What Is Inside Putin’s Head?

“Once I spotted a huge rat and pursued it down the hall until I drove it into a corner. It had nowhere to run. Suddenly it lashed around and threw itself at me…Now the rat was chasing me.”

On February 24, 2022, Russian President Vladimir Putin ordered his military to invade Ukraine. The illegal and ruthless attack is dominating global attention. It is also raising pressing questions about Putin’s leadership, goals, and judgment.
Who is Vladimir Putin? Although the question has never been fully answered, Putin’s personality and outlook have been shaped by the merger of powerful personal experiences and historic events. Taken together they help explain his improbable rise from the streets of war-torn Leningrad (now St. Petersburg) to the pinnacle of power in Moscow.

The Cornered Rat in Leningrad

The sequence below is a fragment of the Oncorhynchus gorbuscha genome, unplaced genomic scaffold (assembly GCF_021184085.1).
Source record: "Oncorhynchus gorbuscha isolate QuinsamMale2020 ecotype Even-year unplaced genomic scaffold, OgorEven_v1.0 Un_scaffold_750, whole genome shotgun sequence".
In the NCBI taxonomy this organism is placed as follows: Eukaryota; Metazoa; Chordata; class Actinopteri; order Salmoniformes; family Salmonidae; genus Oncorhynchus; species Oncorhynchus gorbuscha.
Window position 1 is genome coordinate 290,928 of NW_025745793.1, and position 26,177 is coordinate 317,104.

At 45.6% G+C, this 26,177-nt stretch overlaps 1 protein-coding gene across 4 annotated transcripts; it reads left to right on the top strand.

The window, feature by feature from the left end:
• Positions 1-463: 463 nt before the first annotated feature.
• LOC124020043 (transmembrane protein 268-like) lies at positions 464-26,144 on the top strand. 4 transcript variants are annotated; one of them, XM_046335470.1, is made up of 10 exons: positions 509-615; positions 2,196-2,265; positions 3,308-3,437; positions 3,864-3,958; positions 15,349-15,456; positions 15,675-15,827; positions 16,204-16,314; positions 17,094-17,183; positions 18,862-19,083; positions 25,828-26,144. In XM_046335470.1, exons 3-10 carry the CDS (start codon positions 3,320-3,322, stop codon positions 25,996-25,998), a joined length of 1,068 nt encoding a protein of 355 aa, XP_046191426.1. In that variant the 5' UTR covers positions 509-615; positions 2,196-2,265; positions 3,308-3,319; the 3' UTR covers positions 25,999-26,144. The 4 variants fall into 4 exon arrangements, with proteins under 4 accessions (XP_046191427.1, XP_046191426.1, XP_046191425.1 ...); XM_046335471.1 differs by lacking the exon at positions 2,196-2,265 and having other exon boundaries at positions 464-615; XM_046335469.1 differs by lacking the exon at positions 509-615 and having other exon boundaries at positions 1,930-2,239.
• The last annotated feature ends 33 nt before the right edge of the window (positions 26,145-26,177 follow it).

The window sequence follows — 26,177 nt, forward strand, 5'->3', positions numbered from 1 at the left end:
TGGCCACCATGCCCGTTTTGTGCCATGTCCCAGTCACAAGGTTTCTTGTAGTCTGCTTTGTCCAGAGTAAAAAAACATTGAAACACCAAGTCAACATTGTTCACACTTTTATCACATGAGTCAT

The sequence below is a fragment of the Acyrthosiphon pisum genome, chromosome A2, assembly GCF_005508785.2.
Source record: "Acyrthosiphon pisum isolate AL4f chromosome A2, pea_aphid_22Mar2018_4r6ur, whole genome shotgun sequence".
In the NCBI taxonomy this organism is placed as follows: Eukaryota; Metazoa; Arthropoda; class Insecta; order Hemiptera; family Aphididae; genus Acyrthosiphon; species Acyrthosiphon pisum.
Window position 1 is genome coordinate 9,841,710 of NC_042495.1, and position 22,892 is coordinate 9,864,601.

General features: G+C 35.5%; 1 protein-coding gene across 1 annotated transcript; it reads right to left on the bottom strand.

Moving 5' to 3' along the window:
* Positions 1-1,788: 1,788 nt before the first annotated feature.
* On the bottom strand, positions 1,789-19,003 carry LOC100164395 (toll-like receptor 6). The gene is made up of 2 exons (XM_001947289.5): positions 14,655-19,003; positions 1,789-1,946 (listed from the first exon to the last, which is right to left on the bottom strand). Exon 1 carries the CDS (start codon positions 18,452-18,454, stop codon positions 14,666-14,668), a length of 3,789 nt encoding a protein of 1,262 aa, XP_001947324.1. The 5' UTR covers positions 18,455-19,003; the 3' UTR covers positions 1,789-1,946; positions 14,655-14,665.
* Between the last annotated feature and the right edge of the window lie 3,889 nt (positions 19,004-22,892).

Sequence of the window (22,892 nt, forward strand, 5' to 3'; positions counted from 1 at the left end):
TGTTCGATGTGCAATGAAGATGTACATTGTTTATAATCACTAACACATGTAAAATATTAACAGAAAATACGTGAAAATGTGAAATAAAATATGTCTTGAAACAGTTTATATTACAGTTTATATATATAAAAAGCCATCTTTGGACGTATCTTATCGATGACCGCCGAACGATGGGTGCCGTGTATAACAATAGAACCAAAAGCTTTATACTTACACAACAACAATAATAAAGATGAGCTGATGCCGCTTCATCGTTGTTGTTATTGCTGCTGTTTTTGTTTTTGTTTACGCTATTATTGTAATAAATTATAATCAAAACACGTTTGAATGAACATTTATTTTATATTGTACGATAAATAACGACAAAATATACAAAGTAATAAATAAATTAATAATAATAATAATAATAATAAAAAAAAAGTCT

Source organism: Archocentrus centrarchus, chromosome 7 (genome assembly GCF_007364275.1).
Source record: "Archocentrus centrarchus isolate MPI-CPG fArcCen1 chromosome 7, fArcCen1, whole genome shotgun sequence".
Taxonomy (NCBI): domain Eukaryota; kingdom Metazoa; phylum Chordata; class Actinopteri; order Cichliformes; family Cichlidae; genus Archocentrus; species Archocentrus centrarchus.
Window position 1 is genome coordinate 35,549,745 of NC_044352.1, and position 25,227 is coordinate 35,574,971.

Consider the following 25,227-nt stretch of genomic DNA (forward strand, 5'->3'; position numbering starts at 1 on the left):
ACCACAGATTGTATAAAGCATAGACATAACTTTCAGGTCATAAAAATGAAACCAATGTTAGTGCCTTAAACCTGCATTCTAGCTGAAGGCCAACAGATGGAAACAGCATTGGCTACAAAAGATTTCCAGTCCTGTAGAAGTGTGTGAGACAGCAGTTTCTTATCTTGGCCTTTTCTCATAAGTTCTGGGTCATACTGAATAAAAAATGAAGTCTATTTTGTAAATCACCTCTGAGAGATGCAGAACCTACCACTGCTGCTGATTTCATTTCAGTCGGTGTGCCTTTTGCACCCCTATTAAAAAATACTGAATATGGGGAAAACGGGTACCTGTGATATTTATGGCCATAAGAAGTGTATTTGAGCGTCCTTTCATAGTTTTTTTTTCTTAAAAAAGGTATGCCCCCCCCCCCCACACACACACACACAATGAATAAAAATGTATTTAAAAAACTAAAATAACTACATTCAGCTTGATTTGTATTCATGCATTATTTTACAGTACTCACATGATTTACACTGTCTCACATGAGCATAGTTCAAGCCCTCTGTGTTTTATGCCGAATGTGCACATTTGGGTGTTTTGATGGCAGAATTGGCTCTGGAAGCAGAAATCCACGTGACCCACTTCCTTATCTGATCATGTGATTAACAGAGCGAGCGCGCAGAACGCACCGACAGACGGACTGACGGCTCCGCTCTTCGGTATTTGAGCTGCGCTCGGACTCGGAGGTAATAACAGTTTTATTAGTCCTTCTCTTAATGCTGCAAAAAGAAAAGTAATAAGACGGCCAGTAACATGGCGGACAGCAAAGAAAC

Putin was born in 1952 in Leningrad. His parents barely survived the brutal Nazi siege of the city. The Putin family lived in a small 215 square foot room inside a communal building with a makeshift toilet in the stairwell. Putin called this place home until he was 25 years old.

Putin faced a constant battle for survival. He later recalled using a stick to chase rats around his dismal apartment building: “Once I spotted a huge rat and pursued it down the hall until I drove it into a corner. It had nowhere to run. Suddenly it lashed around and threw itself at me…Now the rat was chasing me.”
This vivid incident shaped Putin’s outlook on life and war. He concluded that if cornered and there is nowhere to retreat, he must always be prepared to “fight to the finish” and attack his opponent like the cornered rat from his childhood.

The Fall of the Berlin Wall
Putin’s difficult childhood produced a fighter and a bully. The next phase in his life as a KGB agent stationed in East Germany convinced Putin that power is the key to success.